October 18, 2017

    Contact: Allen Jones, Good Neighbor Coalition

    Signatures Submitted for San Francisco Ballot Measure Condemning Taking Warriors from Oakland


    - Measure for June 2018 Election Pledges Not to Entice Teams to Leave Their Loyal Fans -

    San Francisco, CA – October 18, 2017 – The Good Neighbor Coalition, today announced that it has turned in 14,766 signatures to the San Francisco Elections Department for a June 2018 ballot measure that gives San Franciscans a voice on the relocation of professional sports teams.

    “This ballot measure is a stern rebuke of San Francisco Mayor Ed Lee and City Hall for their roles in enabling and encouraging the Golden State Warriors to abandon their four-decade Oakland home for a new arena in San Francisco,” said Good Neighbor Coalition Founder Allen Jones. “The measure calls out San Francisco city leaders for their political tactics; including the mayor's threat to the entire medical community of UCSF to get in line or else, and shameless promotion of an arena as the Mayor’s ‘Legacy project' to justify actions that are beneath the dignity of a world class city.”


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  • Featured post


    For Immediate Release                                                               

    June 21, 2017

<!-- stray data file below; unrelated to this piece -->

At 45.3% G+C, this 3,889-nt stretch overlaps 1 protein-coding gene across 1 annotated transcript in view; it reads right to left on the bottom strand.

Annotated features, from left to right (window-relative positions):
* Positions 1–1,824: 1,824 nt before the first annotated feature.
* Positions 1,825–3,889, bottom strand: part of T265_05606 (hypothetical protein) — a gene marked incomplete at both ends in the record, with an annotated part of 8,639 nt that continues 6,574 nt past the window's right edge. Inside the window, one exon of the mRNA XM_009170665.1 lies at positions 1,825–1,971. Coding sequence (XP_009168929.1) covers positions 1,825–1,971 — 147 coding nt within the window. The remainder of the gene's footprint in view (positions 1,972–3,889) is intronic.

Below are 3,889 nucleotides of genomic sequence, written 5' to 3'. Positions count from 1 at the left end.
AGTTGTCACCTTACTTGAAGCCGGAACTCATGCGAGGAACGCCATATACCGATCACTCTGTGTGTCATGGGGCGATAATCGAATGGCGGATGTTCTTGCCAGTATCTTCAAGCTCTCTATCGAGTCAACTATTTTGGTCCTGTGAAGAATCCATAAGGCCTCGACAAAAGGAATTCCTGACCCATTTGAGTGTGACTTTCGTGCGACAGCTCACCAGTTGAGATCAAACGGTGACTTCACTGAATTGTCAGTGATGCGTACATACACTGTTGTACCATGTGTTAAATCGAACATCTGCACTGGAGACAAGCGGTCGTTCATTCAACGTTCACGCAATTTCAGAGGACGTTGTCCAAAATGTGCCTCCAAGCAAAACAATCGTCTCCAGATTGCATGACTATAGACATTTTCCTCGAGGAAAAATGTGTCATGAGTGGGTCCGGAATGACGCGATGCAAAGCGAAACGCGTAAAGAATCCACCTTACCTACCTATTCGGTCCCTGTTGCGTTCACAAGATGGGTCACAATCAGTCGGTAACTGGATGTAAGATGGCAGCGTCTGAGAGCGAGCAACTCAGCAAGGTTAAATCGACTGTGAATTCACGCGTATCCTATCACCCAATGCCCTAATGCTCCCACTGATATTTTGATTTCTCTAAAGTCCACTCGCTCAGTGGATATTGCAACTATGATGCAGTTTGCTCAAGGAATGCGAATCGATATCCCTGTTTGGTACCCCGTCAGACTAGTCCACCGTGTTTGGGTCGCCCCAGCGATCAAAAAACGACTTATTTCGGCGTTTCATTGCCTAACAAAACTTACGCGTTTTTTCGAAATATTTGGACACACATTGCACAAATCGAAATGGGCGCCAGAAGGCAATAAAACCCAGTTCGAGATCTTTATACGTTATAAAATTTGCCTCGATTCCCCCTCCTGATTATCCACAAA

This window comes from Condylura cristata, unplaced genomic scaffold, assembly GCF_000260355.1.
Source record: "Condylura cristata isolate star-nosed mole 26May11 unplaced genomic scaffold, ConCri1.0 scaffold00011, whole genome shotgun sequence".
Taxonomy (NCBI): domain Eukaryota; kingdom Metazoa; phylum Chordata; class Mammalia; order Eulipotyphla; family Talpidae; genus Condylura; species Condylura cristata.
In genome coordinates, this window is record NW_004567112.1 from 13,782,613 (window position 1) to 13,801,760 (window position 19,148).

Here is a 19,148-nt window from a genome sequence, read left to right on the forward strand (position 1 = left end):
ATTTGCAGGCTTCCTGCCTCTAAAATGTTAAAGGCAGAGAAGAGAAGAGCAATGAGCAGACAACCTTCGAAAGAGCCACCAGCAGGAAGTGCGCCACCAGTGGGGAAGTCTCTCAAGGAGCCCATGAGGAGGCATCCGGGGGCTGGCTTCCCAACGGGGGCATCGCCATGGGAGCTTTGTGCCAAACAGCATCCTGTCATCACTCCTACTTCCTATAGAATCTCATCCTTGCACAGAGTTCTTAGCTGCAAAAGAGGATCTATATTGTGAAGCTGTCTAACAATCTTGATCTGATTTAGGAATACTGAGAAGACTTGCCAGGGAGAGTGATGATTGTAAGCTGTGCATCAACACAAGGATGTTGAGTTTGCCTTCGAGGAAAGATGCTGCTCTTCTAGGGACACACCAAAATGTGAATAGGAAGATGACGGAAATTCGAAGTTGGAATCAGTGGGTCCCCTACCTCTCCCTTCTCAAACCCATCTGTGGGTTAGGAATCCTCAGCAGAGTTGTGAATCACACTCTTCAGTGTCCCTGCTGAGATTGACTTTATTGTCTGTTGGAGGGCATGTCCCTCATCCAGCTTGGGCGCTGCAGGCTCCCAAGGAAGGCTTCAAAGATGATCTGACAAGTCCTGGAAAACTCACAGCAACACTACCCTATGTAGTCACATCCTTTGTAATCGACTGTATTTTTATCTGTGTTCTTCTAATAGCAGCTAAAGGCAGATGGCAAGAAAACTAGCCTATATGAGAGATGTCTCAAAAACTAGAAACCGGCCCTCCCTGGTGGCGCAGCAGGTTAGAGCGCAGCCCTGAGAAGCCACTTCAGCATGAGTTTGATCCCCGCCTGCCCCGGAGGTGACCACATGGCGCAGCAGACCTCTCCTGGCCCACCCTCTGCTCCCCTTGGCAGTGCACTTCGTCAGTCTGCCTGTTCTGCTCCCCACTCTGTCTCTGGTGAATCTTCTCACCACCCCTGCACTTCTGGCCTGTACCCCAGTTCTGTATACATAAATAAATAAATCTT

Contact: Allen Jones, Good Neighbor Coalition

    Coalition Formed to Keep the Warriors in Oakland

    San Francisco, CA – June 21, 2017 – The Good Neighbor Coalition today announced it has started to collect signatures and will work within the legislative system to allow voters to decide whether or not it is correct for the City of San Francisco to encourage a move by the Warriors from their home court in Oakland to a site in San Francisco across the street from a children’s hospital and medical center.  The Good Neighbor Coalition is a group of citizens from both sides of the Bay who believe that voters should be involved with planning decisions that would have a major impact on their communities.  The Coalition believes San Franciscans have concluded that the deal developed by SF City Hall and the sports team’s owners is out of character – no city worth its salt would disrespect its closest neighbor and simultaneously push a plan that would interfere with public health.